Picturing Modernity: Race, Labor, and Landscape Production in the Old South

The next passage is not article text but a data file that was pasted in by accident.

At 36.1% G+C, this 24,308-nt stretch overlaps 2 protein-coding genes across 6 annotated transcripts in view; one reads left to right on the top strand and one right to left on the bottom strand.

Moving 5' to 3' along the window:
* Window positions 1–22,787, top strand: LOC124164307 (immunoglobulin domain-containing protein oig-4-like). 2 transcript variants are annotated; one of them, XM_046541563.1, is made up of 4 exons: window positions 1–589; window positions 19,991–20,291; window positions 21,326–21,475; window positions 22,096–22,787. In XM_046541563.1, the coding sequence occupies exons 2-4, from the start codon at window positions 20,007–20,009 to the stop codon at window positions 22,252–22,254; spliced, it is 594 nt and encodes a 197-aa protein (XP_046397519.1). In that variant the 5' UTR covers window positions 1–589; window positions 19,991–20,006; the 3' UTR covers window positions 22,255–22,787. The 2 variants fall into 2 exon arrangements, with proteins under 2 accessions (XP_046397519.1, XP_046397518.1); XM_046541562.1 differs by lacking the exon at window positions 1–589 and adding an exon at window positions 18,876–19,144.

In this study, I examine three conditions – a landscape ideal, a labor ideal, and the public display of public work – in an effort to reveal the social and spatial practices enabling the persistence of chain gang labor in Georgia even as the South took on a vigorous program of modernization. While the prevalence of convict labor in Georgia has typically been attributed to the structural racism of the penal system and to the individual racism of politicians, I am more specifically interested in understanding the particular ways in which such racial ideals were enacted through landscape and labor. In my reading, landscape was more than simply the place where racial subordination was enacted; rather, landscape provided the very means through which the racialization of labor was constructed. The image of chained laborers toiling in the Georgia landscape visually asserted a cultural ideology rooted in agrarian ideals and racialized constructions of the working body. Thus, two conflicting positions – the pre-modern reference of the chained laborer in the landscape as a slave versus versus the drive for a modern and industrialized southern economy – served as the basis for a struggle both local and national over the image of the South in the twentieth century.